In a first for FY18, banks lending to NBFCs rises

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Published: October 21, 2017 5:08:45 AM

Outstanding bank loans to NBFCs as on August 18, 2017, stood at Rs 3.4 lakh crore, against Rs 3.39 lakh crore in August 2016, Reserve Bank of India data show.

banks lending, banks lending to nbfs, non-banking financial companies, bank credit, Reserve Bank of India, RBI, RBI on NBFs, commercial papers, initial public offerings, NBFC CP, B Sriram, loan bookAs demand for capital typically sees a spurt in the run-up to IPOs, NBFCs also try to diversify their sources of fund-raising to meet the demand. (Image: Reuters)

Banks’ lending to non-banking financial companies (NBFCs) grew 0.3% year-on-year (y-o-y) in August. This is for the first time since the beginning of FY18 that bank credit to the sector has recorded positive growth on an annualised basis. Outstanding bank loans to NBFCs as on August 18, 2017, stood at Rs 3.4 lakh crore, against Rs 3.39 lakh crore in August 2016, Reserve Bank of India data show. The last time bank credit to NBFCs grew at a positive rate was in March, when credit grew 11% y-o-y to Rs 3.91 lakh crore. NBFCs returned to banks in August as yields on commercial papers (CPs) issued by them hardened during the month ahead of a string of initial public offerings (IPOs) in September.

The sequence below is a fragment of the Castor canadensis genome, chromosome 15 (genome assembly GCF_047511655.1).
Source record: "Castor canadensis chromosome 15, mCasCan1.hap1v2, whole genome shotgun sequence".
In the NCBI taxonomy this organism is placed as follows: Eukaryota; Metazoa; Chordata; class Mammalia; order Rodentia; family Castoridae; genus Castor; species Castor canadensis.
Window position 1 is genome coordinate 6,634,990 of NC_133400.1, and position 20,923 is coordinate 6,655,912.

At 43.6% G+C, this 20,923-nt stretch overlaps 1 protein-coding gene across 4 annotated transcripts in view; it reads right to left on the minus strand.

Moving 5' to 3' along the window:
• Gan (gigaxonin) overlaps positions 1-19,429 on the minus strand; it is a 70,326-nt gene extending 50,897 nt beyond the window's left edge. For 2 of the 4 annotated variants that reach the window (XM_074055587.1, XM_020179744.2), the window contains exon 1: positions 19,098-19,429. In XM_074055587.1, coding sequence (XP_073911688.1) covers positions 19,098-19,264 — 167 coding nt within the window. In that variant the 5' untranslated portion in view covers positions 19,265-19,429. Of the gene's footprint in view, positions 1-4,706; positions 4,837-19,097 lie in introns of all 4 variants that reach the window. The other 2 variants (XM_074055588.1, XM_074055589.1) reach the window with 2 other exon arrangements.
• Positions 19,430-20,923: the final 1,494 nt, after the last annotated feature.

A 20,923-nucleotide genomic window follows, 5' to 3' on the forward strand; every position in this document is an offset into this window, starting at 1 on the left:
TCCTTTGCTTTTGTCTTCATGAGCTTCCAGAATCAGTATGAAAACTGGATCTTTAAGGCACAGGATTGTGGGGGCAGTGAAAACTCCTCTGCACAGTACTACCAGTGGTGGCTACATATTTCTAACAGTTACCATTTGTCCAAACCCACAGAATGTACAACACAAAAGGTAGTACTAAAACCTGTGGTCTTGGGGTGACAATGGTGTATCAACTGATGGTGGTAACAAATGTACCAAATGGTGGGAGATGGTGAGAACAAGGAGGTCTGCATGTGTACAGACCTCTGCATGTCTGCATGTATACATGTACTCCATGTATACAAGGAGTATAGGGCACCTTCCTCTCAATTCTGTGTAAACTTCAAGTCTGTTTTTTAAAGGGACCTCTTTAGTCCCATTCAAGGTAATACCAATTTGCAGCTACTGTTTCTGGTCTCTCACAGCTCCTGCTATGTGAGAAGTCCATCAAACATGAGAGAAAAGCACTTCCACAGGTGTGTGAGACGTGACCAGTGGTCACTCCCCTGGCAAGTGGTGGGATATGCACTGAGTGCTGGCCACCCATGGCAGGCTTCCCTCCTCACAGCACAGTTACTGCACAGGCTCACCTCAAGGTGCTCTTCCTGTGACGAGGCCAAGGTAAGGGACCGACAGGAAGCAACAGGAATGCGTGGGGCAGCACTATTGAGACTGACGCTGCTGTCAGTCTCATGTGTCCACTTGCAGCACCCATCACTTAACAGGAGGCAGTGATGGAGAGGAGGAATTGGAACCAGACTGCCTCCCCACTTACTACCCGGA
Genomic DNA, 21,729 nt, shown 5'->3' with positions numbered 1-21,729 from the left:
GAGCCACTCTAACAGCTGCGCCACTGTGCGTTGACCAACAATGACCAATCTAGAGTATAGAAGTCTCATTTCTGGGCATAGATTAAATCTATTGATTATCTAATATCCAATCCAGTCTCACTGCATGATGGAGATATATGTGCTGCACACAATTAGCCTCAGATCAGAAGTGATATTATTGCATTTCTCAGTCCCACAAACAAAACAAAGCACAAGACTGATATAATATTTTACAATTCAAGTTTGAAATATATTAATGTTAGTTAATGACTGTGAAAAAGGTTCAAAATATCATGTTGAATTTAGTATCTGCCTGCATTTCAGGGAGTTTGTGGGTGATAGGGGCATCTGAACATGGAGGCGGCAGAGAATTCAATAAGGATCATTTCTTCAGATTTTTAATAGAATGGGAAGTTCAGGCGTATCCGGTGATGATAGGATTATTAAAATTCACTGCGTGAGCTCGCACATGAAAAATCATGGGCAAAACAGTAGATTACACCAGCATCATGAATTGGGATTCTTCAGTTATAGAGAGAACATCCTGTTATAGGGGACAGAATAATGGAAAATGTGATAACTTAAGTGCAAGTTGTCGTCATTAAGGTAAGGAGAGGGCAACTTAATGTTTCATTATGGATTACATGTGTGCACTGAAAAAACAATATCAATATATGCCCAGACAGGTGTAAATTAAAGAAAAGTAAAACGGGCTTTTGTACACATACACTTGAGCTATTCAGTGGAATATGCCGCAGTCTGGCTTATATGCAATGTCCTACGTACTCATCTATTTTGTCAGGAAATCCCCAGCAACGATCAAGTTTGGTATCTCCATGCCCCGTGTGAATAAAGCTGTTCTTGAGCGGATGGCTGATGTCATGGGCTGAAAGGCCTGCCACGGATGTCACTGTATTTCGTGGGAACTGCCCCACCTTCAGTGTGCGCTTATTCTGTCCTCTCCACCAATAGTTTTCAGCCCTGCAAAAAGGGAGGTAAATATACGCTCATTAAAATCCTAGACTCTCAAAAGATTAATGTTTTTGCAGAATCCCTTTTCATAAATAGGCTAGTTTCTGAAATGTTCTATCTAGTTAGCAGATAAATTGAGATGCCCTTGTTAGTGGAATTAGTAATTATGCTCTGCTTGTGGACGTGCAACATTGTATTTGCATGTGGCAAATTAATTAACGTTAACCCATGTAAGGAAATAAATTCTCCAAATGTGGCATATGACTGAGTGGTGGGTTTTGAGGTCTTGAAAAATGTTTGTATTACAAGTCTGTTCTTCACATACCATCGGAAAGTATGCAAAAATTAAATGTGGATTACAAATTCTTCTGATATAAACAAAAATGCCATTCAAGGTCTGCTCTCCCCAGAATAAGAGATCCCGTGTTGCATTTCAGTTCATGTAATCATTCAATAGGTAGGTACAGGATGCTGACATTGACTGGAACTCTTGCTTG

As demand for capital typically sees a spurt in the run-up to IPOs, NBFCs also try to diversify their sources of fund-raising to meet the demand. FE had reported in its September 8 edition that CP yields of leading NBFCs rose between 5 and 15 basis points between August and September. The short-term crunch in liquidity, coupled with the fact that mutual funds have investment limits in NBFC papers to the tune of 25% of their assets under management, led to some hardening in NBFC CP yields.

NBFCs then turned to banks on hopes of accessing relatively cheaper funds. For many quarters now, banks have been losing better-rated companies, including NBFCs, to the money markets as yields were cheaper there. Instead of lending to companies directly, banks have chosen to invest in their debt securities.

Speaking after State Bank of India’s June quarter results, managing director B Sriram had said that between June 2016 and June 2017, around Rs 40,000 crore had moved from the bank’s loan book to the markets. “A large portion of it — about 70% of it — is in CPs, or commercial papers. These commercial papers swing between the loan book and the markets, depending on the price, availability, etc,” he had said.

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